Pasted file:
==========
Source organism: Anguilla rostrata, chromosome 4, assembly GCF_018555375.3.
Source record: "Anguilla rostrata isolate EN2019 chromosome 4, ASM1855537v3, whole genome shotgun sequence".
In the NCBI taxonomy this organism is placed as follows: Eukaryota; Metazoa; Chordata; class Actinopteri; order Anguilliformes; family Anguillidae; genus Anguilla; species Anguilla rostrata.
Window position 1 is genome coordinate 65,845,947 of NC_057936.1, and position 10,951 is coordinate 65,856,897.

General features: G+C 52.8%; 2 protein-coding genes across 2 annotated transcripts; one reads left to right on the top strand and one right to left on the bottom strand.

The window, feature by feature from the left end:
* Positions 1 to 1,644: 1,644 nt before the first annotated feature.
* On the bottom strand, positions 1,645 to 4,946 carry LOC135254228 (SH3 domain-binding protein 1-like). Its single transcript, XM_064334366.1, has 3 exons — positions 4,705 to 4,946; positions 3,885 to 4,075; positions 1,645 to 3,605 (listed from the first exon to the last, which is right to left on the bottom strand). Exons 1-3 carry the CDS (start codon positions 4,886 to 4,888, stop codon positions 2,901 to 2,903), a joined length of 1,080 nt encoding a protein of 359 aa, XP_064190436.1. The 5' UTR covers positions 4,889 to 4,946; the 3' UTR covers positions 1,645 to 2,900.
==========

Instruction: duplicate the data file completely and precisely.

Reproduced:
Source organism: Anguilla rostrata, chromosome 4, assembly GCF_018555375.3.
Source record: "Anguilla rostrata isolate EN2019 chromosome 4, ASM1855537v3, whole genome shotgun sequence".
In the NCBI taxonomy this organism is placed as follows: Eukaryota; Metazoa; Chordata; class Actinopteri; order Anguilliformes; family Anguillidae; genus Anguilla; species Anguilla rostrata.
Window position 1 is genome coordinate 65,845,947 of NC_057936.1, and position 10,951 is coordinate 65,856,897.

General features: G+C 52.8%; 2 protein-coding genes across 2 annotated transcripts; one reads left to right on the top strand and one right to left on the bottom strand.

The window, feature by feature from the left end:
* Positions 1 to 1,644: 1,644 nt before the first annotated feature.
* On the bottom strand, positions 1,645 to 4,946 carry LOC135254228 (SH3 domain-binding protein 1-like). Its single transcript, XM_064334366.1, has 3 exons — positions 4,705 to 4,946; positions 3,885 to 4,075; positions 1,645 to 3,605 (listed from the first exon to the last, which is right to left on the bottom strand). Exons 1-3 carry the CDS (start codon positions 4,886 to 4,888, stop codon positions 2,901 to 2,903), a joined length of 1,080 nt encoding a protein of 359 aa, XP_064190436.1. The 5' UTR covers positions 4,889 to 4,946; the 3' UTR covers positions 1,645 to 2,900.